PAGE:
On Tuesday, March 3, Colorado joins 14 other states and territories in a push to nominate presidential candidates for this year’s November election.
This is the first time voters in the state get to participate in a presidential primary. Molly Fitzpatrick, Boulder County’s Clerk and Recorder, tells KGNU’s Lucy Haggard, this is just one of the changes we’re seeing in elections this year as a result of Proposition 107.
Listen to the report below:
“So in 2016 voters initiated two changes, the first of which was to switch from a caucus to a primary system for nominating president, the second of which was allowing unaffiliated voters to participate in primaries,” Fitzpatrick explains.
Unaffiliated voters can participate in the primaries, but according to the Secretary of State’s website, they may only return one party’s ballot. Returning two voted ballots will result in neither ballot counting.
Fitzpatrick says the introduction of a primary for the presidential race has not replaced the caucus system which still exists, particularly as a tool to nominate party leadership.
“So think of things like precinct captains. [We] are encouraging people to reach out to their parties for information on how to participate in the caucus.”
Candidates for every office except president, e.g. state representative and county commissioner — must either collect signatures or go through caucus and assembly to get on the June 30 primary ballot.
Another change in this year’s election sees 17-year-olds being given the opportunity to participate in the primaries as long as they turn 18 by the general election.
Michael Carter, Communications Manager for New Era Colorado, which works to mobilize young voters, says this is a result of lobbying done at the state legislature in previous sessions, which led to the passage of the Colorado Votes Act in 2019.
“So for context, there’s 50,000 eligible 17-year-olds and 26,000 of those 17-year-olds are already registered to vote,” say Carter.
Carter says New Era Colorado is working to educate as many as those young voters as possible on their right to participate in the primary and general elections.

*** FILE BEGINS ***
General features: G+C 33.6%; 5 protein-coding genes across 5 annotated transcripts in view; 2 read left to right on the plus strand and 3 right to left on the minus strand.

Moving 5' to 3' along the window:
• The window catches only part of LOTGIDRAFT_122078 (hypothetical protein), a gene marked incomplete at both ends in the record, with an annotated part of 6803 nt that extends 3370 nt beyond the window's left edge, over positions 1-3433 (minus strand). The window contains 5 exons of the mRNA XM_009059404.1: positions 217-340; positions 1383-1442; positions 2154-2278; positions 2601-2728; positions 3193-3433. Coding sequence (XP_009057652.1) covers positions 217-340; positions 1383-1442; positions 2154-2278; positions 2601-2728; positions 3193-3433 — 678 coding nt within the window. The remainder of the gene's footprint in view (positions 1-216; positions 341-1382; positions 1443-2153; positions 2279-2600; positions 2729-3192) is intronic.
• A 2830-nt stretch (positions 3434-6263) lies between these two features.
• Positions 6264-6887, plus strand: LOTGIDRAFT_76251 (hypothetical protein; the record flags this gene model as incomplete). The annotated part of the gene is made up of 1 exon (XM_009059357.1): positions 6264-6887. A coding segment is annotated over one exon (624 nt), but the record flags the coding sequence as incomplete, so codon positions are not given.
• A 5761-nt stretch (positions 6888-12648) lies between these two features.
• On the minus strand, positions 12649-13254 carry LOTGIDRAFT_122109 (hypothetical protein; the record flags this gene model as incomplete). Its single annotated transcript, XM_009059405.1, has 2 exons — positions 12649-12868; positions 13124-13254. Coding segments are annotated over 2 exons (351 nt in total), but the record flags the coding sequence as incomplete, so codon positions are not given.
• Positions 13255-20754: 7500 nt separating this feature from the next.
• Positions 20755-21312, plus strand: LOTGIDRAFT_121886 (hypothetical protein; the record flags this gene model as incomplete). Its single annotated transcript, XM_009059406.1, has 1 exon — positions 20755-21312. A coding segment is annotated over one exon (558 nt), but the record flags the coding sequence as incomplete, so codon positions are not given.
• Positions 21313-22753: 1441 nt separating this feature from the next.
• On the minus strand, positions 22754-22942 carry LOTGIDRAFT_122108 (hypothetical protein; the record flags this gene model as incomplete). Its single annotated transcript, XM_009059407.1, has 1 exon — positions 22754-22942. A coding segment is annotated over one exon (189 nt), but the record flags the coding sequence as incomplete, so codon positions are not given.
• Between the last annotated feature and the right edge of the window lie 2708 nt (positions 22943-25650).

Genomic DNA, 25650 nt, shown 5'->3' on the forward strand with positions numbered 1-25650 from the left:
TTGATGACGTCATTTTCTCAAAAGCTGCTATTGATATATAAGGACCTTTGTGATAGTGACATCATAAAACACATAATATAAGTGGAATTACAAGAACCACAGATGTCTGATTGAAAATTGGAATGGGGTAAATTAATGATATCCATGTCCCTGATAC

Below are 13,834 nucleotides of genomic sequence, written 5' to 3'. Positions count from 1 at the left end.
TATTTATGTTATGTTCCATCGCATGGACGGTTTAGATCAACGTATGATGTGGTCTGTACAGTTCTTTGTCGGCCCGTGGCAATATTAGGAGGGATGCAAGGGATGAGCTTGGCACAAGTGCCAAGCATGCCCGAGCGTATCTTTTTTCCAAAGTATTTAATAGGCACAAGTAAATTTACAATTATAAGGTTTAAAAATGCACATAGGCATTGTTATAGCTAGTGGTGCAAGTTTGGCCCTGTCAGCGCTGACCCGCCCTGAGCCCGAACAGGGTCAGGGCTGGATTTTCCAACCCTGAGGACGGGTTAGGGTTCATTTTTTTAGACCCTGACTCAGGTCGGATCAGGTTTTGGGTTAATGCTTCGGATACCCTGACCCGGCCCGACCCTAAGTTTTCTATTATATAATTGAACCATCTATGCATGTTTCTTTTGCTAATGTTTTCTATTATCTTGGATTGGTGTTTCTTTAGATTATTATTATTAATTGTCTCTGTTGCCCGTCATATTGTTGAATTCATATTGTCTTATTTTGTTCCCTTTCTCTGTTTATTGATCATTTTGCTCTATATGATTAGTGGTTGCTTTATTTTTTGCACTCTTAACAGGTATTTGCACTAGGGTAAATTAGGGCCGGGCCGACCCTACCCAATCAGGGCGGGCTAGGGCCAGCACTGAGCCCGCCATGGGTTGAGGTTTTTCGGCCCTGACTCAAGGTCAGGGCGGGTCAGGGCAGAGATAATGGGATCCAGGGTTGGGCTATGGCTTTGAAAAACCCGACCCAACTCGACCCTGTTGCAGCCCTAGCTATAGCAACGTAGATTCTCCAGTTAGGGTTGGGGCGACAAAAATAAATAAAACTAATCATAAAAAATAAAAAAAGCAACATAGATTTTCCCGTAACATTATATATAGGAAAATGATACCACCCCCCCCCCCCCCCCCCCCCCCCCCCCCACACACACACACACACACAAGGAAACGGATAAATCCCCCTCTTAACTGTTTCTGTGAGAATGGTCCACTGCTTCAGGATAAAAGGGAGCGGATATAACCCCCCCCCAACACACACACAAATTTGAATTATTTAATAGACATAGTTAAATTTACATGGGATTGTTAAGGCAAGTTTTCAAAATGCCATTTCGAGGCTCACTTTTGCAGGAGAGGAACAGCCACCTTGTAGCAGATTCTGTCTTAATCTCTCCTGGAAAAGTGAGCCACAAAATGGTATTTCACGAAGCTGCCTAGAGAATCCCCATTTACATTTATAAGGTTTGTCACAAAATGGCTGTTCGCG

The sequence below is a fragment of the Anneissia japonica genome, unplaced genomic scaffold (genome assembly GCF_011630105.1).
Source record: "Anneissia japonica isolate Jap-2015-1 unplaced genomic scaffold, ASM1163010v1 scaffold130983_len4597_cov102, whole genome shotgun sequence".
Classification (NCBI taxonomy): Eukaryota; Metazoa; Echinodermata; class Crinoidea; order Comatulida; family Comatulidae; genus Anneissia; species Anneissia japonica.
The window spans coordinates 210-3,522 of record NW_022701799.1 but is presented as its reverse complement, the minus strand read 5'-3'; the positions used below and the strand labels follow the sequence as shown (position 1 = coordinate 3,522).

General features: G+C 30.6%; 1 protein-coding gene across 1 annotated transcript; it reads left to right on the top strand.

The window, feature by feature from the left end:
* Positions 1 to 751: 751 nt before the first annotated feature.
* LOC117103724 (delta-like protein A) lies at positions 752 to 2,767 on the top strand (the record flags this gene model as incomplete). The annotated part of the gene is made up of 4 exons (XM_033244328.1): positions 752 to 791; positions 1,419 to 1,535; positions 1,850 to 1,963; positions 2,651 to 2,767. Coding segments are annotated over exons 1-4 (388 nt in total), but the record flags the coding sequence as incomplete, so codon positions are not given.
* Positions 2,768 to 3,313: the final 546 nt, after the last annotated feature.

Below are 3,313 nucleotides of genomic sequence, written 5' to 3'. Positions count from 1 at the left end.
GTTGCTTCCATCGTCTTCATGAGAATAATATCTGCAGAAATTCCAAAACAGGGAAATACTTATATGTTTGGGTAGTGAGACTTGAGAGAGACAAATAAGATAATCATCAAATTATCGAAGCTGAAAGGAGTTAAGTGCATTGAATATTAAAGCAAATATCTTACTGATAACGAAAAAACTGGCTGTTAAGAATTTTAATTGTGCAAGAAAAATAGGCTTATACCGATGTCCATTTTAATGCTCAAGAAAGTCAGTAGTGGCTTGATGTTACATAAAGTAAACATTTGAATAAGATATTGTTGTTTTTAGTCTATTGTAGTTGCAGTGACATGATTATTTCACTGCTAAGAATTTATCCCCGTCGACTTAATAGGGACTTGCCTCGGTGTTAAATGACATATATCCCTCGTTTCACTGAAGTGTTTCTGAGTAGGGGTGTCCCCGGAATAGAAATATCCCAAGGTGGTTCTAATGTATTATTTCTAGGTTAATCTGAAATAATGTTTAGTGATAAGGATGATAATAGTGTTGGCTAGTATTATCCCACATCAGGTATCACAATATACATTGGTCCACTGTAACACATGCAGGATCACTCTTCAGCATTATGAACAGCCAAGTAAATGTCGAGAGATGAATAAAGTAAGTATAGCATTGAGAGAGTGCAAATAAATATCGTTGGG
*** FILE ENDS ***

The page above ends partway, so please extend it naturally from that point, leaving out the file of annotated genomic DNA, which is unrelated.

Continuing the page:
“They take it really seriously, but … they just need a little bit of encouragement to say, yeah, you do know enough. You need to make sure that your voice is heard and that you actually show up in this election.”
Several candidates who are on the Democratic primary ballot have dropped out of the race, but Boulder County Clerk and Recorder Molly Fitzpatrick says that If people have already voted for a candidate who has now dropped out, they cannot cast a new vote.
“So once a person votes and turns in their ballot to our office and we receive it, that’s it. We cannot give ballots back once they’re in our office. If you have any doubts and you want to wait it out to see who stays in, you know, hold your ballot. We do love early voters, but we also understand that things are changing very quickly right now.”
Colorado Secretary of State Jenna Griswold tweeted on Monday that if people have marked their ballot for a candidate that has dropped out of the race they can change their selection before returning their ballot.
If you have
marked a ballot but have not returned it, you can change your selection
by crossing out your first pick and then marking the oval next to your
preferred candidate. Or, you can get a replacement ballot in-person at a
VSPC. Visit https://t.co/OQ2SXOeniQ.
Jena Griswold (@JenaGriswold) March
- You can find a list of voting centers or ballot drop off locations at govotecolorado.gov.
- The Colorado Democratic Party local precinct caucuses will be held on March 7th beginning at 2pm statewide.
- Find out precinct location information for the Democratic caucus here.
- The Colorado GOP local precinct caucuses will be held on March 7th beginning at 10am statewide.
- Find out precinct location information for the Republican caucus here.